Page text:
Why do we sin?
Some years ago, I went with a friend to the now-annual St. Michael's college booksale at the University of Toronto. There was a small fee to get in for non-students, and one passed a table set up to collect these at the door. The lady manning the table asked me, "Student?" I rather glibly responded, "I'm a student of human evil, will that do?" She thought I was joking.
I had, by that time, been working in various capacities in the pro-life movement for about six years (it's just coming up to ten now), and I had realised some time before that a great deal of the appeal of this sort of work was my personal fascination with the mystery of human evil. Why do people do what they know is wrong? Why do they persist in holding opinions that are contrary, not only to the moral law, but observable reality? I could not accept the idea that they do so because of the reward of iniquity. The passing pleasure of the moment.
Obviously the most common sins, and the most interesting to us postmoderns, are sexual sins, the 'pelvic issues'. A brief perusal of the history of films will give an idea of just how sex-obsessed we have become in the last 40 years or so. We are inundated with sexual imagery of an explicitness unimaginable to our immediate predecessors, that invade even the most innocent pastimes, just by riding a bus or opening a cooking magazine.
Our public institutions are increasingly dedicated to the pursuit of what is now being called "pansexualism", in which it is regarded as the highest good to ensure the license to insert our parts into whatever orifice in whatever object we happen to fancy. We have whole ranges of products to help us pass the blessings of this new philosophy on to our children at the earliest possible age.
It certainly seems that sexual sins, ever-popular though they may be, are taking up more of our attention than they ever have. Even given that these sins are connected to the strongest biological drive, it seems implausible to me that we would continue to pursue them, even at the possible cost of catching a decidedly nasty, incurable and fatal disease.
C.S. Lewis once compared the sexual obsession of our times, (and he was writing in the '50s) with a similar obsession over food. What if, he postulated, there were commercial establishments where people could pay a fee to watch a full turkey dinner, with all possible fixings, slowly unveiled on a stage? Wouldn't that seem a little odd? Why then doesn't this other thing strike us as similarly odd?
The moral law, biology and common sense teach us that sex is for making babies, and that this activity, for the good of everyone involved, is best carried out within the confines of a stable marriage. It used to go without saying that we all knew what "marriage" meant. What it is for, etc. The fact that sex, and by extension marriage, are designed to create a situation ideal for making and teaching other people is precisely what elevates the sex drive above the need for food. The opposite of marriage and family life, is not singleness, it is not the sexual license to which our entire civilisation has become addicted. The opposite of marriage, childrearing and stable family life is murder. In our case, the wholesale destruction of family life has required, and been replaced by the institution of systematic, government-assisted mass-murder on a simply indescribable scale. If we don't have one, we must have the other.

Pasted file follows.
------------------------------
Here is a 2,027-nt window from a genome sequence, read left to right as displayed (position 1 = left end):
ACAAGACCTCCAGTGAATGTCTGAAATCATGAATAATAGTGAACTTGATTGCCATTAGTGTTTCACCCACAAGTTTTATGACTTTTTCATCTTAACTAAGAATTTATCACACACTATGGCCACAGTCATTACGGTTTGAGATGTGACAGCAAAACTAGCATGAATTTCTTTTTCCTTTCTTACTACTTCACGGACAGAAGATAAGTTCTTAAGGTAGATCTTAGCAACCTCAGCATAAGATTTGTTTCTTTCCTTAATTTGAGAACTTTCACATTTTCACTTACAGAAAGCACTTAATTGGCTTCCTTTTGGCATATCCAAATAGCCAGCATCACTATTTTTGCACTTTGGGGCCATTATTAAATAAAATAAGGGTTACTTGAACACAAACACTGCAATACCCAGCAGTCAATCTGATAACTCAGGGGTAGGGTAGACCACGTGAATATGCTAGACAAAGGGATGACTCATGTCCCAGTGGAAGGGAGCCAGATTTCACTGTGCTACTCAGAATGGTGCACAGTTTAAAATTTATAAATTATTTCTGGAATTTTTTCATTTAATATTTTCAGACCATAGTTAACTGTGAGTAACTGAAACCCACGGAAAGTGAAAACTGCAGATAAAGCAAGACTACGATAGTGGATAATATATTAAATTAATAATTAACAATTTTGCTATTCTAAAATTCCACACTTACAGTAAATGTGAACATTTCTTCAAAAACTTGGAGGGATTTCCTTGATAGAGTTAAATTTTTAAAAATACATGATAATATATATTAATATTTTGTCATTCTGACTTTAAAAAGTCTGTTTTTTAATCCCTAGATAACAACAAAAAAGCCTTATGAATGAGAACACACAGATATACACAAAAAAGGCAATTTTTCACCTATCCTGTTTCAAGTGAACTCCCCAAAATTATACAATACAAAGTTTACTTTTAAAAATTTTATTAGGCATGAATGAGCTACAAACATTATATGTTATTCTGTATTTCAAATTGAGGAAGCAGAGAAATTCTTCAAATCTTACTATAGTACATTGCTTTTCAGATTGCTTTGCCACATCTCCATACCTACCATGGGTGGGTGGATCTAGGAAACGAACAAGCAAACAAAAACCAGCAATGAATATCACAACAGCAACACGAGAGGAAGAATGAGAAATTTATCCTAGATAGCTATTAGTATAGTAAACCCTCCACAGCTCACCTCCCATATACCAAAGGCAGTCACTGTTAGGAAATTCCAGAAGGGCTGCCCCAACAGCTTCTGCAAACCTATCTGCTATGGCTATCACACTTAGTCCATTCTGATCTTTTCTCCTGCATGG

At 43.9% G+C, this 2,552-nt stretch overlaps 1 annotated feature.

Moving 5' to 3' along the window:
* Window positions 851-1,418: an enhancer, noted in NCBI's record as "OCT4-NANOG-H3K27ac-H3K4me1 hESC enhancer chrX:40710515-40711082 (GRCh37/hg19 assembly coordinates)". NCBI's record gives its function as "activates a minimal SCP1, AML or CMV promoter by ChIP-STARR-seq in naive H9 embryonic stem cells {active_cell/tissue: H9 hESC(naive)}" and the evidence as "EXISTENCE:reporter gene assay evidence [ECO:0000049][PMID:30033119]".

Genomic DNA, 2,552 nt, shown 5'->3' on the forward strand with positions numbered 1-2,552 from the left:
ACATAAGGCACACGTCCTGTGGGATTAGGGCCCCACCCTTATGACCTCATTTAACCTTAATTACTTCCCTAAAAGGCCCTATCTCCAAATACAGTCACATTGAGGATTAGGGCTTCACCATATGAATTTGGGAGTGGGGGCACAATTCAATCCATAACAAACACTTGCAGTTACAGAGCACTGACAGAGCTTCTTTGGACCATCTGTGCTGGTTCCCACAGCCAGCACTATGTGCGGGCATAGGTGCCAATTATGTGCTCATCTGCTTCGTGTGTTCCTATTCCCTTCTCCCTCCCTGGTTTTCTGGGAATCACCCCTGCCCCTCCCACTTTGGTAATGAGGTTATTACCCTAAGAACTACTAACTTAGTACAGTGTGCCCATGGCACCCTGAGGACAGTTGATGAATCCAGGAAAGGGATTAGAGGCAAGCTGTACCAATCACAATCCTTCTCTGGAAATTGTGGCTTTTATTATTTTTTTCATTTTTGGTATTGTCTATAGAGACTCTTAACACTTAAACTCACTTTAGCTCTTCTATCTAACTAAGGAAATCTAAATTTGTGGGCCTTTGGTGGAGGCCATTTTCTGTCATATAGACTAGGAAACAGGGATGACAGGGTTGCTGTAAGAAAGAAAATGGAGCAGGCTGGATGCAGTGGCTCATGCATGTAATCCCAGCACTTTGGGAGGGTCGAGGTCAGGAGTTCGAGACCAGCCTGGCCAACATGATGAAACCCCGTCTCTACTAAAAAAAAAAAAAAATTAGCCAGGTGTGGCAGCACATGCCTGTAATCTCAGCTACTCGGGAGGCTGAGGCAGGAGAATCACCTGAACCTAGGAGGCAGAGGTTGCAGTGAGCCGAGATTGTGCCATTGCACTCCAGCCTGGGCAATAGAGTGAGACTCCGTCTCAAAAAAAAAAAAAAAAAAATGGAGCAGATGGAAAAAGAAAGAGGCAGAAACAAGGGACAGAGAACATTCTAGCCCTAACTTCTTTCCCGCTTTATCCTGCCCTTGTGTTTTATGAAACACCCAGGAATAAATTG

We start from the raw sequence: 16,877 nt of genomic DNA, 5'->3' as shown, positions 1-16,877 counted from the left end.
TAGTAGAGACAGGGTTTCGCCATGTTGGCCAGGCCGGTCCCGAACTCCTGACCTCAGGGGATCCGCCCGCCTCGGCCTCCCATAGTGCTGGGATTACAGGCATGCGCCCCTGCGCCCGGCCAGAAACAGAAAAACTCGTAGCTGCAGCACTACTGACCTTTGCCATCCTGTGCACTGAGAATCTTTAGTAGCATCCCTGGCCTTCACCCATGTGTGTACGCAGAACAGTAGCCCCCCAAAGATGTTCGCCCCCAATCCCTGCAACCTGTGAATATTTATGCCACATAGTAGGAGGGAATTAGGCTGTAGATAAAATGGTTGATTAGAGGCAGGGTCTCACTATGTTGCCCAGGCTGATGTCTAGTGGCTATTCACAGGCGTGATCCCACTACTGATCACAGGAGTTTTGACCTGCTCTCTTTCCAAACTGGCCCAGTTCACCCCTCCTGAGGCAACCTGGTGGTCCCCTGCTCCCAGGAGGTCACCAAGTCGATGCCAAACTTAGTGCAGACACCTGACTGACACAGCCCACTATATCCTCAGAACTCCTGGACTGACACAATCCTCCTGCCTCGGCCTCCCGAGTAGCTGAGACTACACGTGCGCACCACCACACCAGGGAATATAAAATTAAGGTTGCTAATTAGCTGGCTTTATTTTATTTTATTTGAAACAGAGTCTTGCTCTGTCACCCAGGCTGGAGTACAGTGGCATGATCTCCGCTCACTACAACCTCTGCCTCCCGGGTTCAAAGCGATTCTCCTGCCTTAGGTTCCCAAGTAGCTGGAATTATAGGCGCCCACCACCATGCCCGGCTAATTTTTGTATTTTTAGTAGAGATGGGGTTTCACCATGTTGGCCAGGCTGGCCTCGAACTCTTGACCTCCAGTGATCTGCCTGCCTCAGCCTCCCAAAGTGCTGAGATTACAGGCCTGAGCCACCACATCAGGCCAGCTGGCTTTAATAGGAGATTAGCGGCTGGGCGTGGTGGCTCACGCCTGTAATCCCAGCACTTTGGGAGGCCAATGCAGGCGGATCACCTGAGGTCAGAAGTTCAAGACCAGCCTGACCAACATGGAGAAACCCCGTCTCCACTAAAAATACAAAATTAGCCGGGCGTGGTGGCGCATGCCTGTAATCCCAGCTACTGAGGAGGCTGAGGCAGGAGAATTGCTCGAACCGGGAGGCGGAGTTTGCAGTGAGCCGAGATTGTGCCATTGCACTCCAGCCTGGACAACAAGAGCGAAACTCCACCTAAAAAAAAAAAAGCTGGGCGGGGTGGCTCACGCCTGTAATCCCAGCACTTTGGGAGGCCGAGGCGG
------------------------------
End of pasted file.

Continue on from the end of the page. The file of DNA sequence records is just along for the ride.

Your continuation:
The first builds up human life. When a man and a woman are joined in marriage, they become "one flesh". One person. I remember Peter Kreeft once pointed out that divorce is a form of suicide because by divorce you kill this two-made-one. The legalisation of divorce has been the first legalisation of assisted suicide. I have long held that the disaster that no sane person can any longer deny we have made of our society started not, as many Catholic believe, with the dissemination of artificial contraceptives, but with the legalisation of divorce.
So much is obvious. But we are in the odd situation where we have to say it out loud. It is not something that anyone seems to remember. The natural is not 'natural' to us any more.
But even the slowest among us, even the most brainwashed and most morally damaged, can, in a moment of reflection, tell at least that the threat of a deadly disease should constitute some kind of check on behaviour. Even if it is only to wear a bit of rubber.
Why then persist?
Why do we sin? And sin to the point of death?
Why, when the Pope, for example, suggests in the mildest possible terms, that it is better to refrain, does he meet with howls of rage that would make a demon blush?
When I started this little reflection, I had a bar of chocolate on my desk. It is now entirely gone. I et it.
I was not feeling terribly well, not having had much in the way of dinner, nor lunch. And it was not the first bar of chocolate I had eaten. I bought two of them, for some reason, and had carried the second one around in my pocket. When I got back to the office, the second bar of chocolate remained in my coat pocket. (The first one disappeared in the first ten minutes after purchase.)
But, as I was writing this, even though I didn't really want it, even though I knew it would make my tummy feel nothing but worse, even though the pleasure on the tongue of dark chocolate and toasted hazelnuts was soon to be as if it had never been, with a deliberate will, I pulled it out of my pocket, opened it and ate the whole thing.
And it hasn't made me feel any better. It did precisely what I knew it was going to do. It has made me feel slightly ill and wishing I had eaten nearly anything else. Or nothing.
Why did I eat it?